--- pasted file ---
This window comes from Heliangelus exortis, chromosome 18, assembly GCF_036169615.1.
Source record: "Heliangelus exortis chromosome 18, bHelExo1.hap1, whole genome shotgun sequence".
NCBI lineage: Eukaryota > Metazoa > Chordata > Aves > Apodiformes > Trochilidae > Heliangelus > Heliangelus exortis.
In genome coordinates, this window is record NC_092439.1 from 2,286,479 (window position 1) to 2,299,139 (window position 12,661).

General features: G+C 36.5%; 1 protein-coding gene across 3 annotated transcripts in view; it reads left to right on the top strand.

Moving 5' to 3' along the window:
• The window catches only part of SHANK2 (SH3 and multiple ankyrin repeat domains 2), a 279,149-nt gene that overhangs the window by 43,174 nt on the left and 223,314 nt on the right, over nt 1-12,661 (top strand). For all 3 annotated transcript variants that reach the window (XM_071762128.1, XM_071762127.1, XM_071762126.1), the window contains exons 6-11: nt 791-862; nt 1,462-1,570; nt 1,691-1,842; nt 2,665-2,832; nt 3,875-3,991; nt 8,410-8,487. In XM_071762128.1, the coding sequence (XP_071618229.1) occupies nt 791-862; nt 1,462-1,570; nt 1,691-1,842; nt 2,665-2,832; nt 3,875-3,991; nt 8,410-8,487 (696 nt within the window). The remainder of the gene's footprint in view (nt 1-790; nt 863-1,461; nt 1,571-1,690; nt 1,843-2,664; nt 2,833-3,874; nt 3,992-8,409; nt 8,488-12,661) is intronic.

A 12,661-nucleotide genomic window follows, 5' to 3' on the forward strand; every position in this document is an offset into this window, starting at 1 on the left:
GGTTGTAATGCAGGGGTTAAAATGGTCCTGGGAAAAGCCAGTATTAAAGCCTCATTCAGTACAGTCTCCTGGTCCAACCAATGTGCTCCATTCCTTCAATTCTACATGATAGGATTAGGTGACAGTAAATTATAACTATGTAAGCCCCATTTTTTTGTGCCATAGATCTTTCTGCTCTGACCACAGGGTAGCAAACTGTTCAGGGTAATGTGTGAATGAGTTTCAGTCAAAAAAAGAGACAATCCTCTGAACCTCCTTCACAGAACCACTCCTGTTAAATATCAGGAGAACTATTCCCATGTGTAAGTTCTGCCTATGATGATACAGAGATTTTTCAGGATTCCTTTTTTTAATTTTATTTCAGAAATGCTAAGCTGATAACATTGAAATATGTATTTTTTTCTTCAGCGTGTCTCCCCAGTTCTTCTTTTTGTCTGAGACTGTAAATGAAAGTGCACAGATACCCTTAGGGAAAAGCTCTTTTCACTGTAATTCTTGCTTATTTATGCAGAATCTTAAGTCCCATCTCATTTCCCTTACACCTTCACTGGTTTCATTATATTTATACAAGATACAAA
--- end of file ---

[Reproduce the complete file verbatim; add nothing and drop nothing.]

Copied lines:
This window comes from Heliangelus exortis, chromosome 18, assembly GCF_036169615.1.
Source record: "Heliangelus exortis chromosome 18, bHelExo1.hap1, whole genome shotgun sequence".
NCBI lineage: Eukaryota > Metazoa > Chordata > Aves > Apodiformes > Trochilidae > Heliangelus > Heliangelus exortis.
In genome coordinates, this window is record NC_092439.1 from 2,286,479 (window position 1) to 2,299,139 (window position 12,661).

General features: G+C 36.5%; 1 protein-coding gene across 3 annotated transcripts in view; it reads left to right on the top strand.

Moving 5' to 3' along the window:
• The window catches only part of SHANK2 (SH3 and multiple ankyrin repeat domains 2), a 279,149-nt gene that overhangs the window by 43,174 nt on the left and 223,314 nt on the right, over nt 1-12,661 (top strand). For all 3 annotated transcript variants that reach the window (XM_071762128.1, XM_071762127.1, XM_071762126.1), the window contains exons 6-11: nt 791-862; nt 1,462-1,570; nt 1,691-1,842; nt 2,665-2,832; nt 3,875-3,991; nt 8,410-8,487. In XM_071762128.1, the coding sequence (XP_071618229.1) occupies nt 791-862; nt 1,462-1,570; nt 1,691-1,842; nt 2,665-2,832; nt 3,875-3,991; nt 8,410-8,487 (696 nt within the window). The remainder of the gene's footprint in view (nt 1-790; nt 863-1,461; nt 1,571-1,690; nt 1,843-2,664; nt 2,833-3,874; nt 3,992-8,409; nt 8,488-12,661) is intronic.

A 12,661-nucleotide genomic window follows, 5' to 3' on the forward strand; every position in this document is an offset into this window, starting at 1 on the left:
GGTTGTAATGCAGGGGTTAAAATGGTCCTGGGAAAAGCCAGTATTAAAGCCTCATTCAGTACAGTCTCCTGGTCCAACCAATGTGCTCCATTCCTTCAATTCTACATGATAGGATTAGGTGACAGTAAATTATAACTATGTAAGCCCCATTTTTTTGTGCCATAGATCTTTCTGCTCTGACCACAGGGTAGCAAACTGTTCAGGGTAATGTGTGAATGAGTTTCAGTCAAAAAAAGAGACAATCCTCTGAACCTCCTTCACAGAACCACTCCTGTTAAATATCAGGAGAACTATTCCCATGTGTAAGTTCTGCCTATGATGATACAGAGATTTTTCAGGATTCCTTTTTTTAATTTTATTTCAGAAATGCTAAGCTGATAACATTGAAATATGTATTTTTTTCTTCAGCGTGTCTCCCCAGTTCTTCTTTTTGTCTGAGACTGTAAATGAAAGTGCACAGATACCCTTAGGGAAAAGCTCTTTTCACTGTAATTCTTGCTTATTTATGCAGAATCTTAAGTCCCATCTCATTTCCCTTACACCTTCACTGGTTTCATTATATTTATACAAGATACAAA